The main proposals in respect of the Directors' duties include: a statutory statement of directors' general duties; and an extended power for shareholders to sue directors for negligence and other defaults. Presently the general duties that a director owes to the company were invariably established though case law rather than statute making it difficult for such duties to be comprehended and pressed for implementation. The Bill includes a statutory statement of directors' general duties both to make the law in this area more accessible and to change the law where it no longer corresponds to modern business practice. The clauses 170-187 of the Companies Bill 2006 carry a major portion of such codification Other changes are made which affect directors, including simplification of the law relating to transactions between a company and its directors. This paper would discuss the changes brought about in the new legislation in respect of directors' duties and how these changes present an altered and improved stance over the hitherto adopted practice of deriving directors' duties through interpretation of case laws.
The governments intended to plain speak on the directors' duties so ...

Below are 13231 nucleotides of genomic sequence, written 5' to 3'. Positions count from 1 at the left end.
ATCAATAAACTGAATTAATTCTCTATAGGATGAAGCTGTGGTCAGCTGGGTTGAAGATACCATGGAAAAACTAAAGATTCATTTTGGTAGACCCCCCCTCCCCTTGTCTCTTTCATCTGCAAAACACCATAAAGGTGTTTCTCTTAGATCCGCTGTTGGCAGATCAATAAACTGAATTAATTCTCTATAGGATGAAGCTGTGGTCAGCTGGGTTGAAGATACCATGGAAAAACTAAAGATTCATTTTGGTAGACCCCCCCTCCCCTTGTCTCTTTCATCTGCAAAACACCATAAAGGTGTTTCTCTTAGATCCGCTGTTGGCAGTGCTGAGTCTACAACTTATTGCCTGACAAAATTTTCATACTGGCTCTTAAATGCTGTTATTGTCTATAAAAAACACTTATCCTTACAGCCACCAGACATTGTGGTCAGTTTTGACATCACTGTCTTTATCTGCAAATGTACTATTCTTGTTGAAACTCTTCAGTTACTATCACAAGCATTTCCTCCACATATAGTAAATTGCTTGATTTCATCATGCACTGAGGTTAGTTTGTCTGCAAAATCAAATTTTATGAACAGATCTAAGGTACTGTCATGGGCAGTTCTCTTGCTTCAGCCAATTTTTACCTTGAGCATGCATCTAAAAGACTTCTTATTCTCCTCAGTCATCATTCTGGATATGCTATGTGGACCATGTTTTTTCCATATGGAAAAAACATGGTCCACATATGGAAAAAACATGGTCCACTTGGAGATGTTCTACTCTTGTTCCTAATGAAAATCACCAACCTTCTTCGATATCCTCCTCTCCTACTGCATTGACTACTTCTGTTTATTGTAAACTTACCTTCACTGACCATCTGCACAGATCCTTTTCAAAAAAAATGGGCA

On the issue of the liability of directors, the governments Government recognised that the law has to balance the need to deal fairly with directors who have been negligent or dishonest against the need for companies to have a diverse pool of high-quality candidates wishing to act as directors, and who are willing to take informed and rational risks. The Bill implements a Law Commission recommendation making it easier for shareholders to sue directors for negligence, default, breach of duty or breach of trust - a broader range of conduct than at present.1.The various duties envisaged in the new bill can be cited as follows: Duty to act within the company's powers i.e. "A director must act in accordance with the company's constitution and only exercise powers for the purposes for which they are conferred."- this codifies the common law rules that directors should exercises their powers under the terms that were granted for a proper purpose. A director's powers are normally derived from the company's constitution, i.e. its memorandum and articles of association.; Duty to promote the success of the company i.e. "A director of a company must act in the way he considers, in good faith, would be most likely to promote the success of the company for the benefit of its members"- this duty is set out in section 172 of the Act and is a new duty developed from one of the heads of the overriding principles of the fiduciary duties, i.e., duty of good faith to act in the company's best interest. when exercising this duty the director is required to have regards to various non-exhaustive list of factors listed in s.172 (1) including the long term consequence of the